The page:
Millon’s Test Definition, Principle, Procedure, Result, Uses

Millon’s Test Definition

Millon’s test can be described as an analytical test for the identification that the amino acid tyrosine which is the sole amino acid with the phenolic group. Millon’s test is a particular test for tyrosine; however, it’s not a specialized test for protein since it also detects the phenolic component found in other substances as well. So, when conducting the Millon test it is vital to perform other tests, such as the Biuret test as well as the Ninhydrin test are also performed. Because many proteins contain Tyrosine, the test is helpful in identifying the proteins involved. The test was developed by and named after French scientist Auguste Nicolas Eugene Millon.

Objectives of Millon’s Test

  • To determine the presence of proteins containing tyrosine within a particular sample.
  • To identify the presence of compounds containing phenol.
  • To distinguish tyrosine and other amino acids.

Principle of Millon’s Test

Millon’s test is based upon the concept of nitrification of the phenol group of tyrosine and forming complexes with heavy metals such as mercury. The reagent that is used for the test is known as Millon’s reagent and comprises mercuric Nitrate and the mercurous nitrate, which is dissolving in concentrated the nitric acid. In the test the phenol group of the molecule of tyrosine is affected by the nitric acids found within the reaction. The tyrosine that has been nitrated then mixes with mercury ions present in the solution to create an red-colored solution or precipitate. In certain proteins that contain Tyrosine, the first reaction between mercuric nitrate and tyrosine results in a yellow or white colored precipitate. When Nitric acid and the heating process the resultant substance transforms into red. Both of these results can be taken as positive results and suggest an existence of tyrosine the solution.


Requirements for Millon’s Test


  • Millon’s reagent: Millon’s Reagent comprises mercuric-based nitrate and the mercurous nitrate that is dissolved in nitric acid as well as distillation water. The preparation of Millon’s reagent is: Mix 160 grams mercuric Nitrate as well as 160g of mercurous Nitrate in 400ml concentrated solution of nitric acid. The reagent can be increased to 1000ml through adding 600ml of distillated water. The formula is adjustable according to the parameters of performance.
  • Sample (1% tyrosine)

Materials Required

  • Test tubes
  • Test tube stand
  • Pipettes
  • Water bath

Procedure of Millon’s Test

  • Around 2 ml of solution sample or the solution containing 1% tyrosine is stored in the test tube.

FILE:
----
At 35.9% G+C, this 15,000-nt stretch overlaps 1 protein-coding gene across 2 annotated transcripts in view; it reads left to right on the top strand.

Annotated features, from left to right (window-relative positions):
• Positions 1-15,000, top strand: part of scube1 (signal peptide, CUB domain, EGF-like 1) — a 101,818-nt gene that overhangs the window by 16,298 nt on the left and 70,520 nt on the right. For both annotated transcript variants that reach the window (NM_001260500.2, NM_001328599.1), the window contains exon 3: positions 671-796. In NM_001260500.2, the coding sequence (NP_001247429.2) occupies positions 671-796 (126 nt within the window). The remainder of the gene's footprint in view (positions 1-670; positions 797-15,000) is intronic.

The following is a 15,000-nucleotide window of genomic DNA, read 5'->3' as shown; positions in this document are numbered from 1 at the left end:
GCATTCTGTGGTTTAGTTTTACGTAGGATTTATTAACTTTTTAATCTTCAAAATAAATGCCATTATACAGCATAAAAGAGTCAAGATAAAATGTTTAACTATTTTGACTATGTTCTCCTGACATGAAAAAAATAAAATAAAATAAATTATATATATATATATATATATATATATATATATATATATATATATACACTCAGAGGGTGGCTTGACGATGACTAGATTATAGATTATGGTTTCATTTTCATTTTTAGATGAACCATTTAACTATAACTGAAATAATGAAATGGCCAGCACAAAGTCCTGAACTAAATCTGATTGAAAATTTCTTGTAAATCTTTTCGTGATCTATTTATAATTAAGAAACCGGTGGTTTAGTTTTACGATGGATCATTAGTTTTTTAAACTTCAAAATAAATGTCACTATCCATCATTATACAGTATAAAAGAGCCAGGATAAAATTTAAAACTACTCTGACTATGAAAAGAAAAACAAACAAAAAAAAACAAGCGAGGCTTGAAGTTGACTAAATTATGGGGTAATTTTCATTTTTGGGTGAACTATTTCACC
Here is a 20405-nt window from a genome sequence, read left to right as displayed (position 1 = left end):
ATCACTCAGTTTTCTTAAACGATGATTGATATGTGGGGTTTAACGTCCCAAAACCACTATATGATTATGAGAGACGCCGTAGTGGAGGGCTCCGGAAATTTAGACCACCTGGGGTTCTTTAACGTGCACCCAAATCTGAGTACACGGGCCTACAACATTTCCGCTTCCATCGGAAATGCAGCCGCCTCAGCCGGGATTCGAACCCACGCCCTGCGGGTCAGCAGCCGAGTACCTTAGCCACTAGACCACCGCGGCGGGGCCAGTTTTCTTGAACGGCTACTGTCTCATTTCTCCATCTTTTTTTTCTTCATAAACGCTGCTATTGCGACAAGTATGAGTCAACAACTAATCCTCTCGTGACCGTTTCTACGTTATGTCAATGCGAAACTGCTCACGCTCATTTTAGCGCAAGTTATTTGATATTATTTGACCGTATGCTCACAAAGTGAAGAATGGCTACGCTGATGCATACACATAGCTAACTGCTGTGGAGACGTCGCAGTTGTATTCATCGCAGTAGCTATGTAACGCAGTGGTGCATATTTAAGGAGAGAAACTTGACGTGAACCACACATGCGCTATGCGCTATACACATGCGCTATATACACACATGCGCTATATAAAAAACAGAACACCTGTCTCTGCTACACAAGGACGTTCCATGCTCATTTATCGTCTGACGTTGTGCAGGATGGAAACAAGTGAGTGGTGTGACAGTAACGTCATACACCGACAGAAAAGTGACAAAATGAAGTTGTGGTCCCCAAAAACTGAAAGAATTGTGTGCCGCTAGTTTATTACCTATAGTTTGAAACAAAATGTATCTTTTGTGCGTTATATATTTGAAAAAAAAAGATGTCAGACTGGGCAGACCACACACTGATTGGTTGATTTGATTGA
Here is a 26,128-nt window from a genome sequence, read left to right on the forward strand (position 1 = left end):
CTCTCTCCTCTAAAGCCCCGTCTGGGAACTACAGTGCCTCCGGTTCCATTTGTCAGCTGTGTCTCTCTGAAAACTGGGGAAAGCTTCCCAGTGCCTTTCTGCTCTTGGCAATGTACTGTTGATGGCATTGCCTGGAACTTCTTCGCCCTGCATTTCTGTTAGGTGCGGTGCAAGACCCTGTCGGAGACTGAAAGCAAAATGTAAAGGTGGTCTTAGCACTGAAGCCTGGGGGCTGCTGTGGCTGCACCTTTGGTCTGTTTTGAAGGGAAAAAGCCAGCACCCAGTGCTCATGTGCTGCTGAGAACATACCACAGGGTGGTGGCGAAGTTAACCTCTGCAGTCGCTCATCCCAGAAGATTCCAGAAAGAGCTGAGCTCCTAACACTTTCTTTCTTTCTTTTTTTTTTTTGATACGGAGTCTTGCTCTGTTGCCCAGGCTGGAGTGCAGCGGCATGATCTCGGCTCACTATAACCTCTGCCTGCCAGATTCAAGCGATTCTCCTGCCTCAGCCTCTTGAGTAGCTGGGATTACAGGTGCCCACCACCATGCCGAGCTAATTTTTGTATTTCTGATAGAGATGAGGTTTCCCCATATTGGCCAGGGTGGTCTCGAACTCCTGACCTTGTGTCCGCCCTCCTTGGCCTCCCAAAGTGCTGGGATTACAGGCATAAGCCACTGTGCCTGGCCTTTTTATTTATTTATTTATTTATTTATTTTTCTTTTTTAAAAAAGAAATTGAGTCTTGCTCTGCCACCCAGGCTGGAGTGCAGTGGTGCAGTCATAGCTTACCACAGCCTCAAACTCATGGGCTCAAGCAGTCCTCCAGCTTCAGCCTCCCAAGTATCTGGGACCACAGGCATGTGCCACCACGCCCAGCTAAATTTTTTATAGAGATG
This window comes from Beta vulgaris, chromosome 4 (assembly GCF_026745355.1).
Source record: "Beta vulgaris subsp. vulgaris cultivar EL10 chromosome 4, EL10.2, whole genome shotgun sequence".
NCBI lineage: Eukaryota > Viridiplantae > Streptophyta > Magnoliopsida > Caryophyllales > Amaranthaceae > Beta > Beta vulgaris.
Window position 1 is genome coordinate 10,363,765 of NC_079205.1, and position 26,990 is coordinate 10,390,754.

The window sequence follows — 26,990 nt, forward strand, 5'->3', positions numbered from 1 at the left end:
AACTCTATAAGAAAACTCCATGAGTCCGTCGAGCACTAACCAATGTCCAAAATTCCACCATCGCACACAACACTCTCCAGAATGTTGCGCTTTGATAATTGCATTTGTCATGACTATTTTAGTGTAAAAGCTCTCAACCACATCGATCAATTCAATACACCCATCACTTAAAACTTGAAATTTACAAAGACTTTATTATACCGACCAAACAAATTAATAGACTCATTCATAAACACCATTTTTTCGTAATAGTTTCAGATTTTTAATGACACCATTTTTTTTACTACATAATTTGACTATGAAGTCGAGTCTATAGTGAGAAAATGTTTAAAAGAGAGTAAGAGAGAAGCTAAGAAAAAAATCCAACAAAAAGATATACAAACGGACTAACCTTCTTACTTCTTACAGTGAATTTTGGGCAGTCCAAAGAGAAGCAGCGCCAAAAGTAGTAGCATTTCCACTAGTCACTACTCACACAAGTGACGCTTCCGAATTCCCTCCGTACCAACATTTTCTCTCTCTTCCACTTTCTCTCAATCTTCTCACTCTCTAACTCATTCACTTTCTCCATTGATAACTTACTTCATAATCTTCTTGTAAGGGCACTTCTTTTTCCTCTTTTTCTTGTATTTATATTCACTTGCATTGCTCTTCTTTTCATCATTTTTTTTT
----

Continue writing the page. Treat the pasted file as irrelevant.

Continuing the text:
• To this, approximately 2 ml of Millon’s Reagent is added. These test tubes kept in the bath for around 2 minutes , if the red-colored precipitate is not noticed immediately.
  • These tubes then are inspected to see their formation. color-changing precipitate.

Result and Interpretation of Millon’s Test

Result and Interpretation of Millon’s Test
Result and Interpretation of Millon’s Test
  • Positive result: A Positive result in Millon’s test is confirmed through the development of pink or red colored precipitate. This is a sign of the protein tyrosine, or that contains tyrosine.
  • Negative result: The Negative result of  Millon’s test is evident through the lack of colored precipitates in the tube. This means that there is no Tyrosine or any protein containing tyrosine.

Uses of Millon’s Test

  • Millon’s test is utilized to determine the presence of the presence of tyrosine-containing proteins within a sample.
  • The test can also aid in the distinction of the amino acid tyrosine from those of other amino acids.
  • The test can aid for detecting casein protein as well as the protein that is found in raw meat.

Limitations of Millon’s Test

  • Compounds such as salicylic acid or phenolic compounds yield an affirmative result for this test. Therefore all other phenol compounds that could be found within the tube must be avoid. Tests such as that of Biuret test and Ninhydrin test ought to be carried out to verify.
  • In the presence of chloride in the sample, it can affect the reaction; therefore, the test should not be carried out on a test sample that has chlorides.
  • The development of a yellow or white precipitate is possible to observe shortly after the addition of Millon’s reagent, due to the protein denaturation caused by the mercuric Ions.

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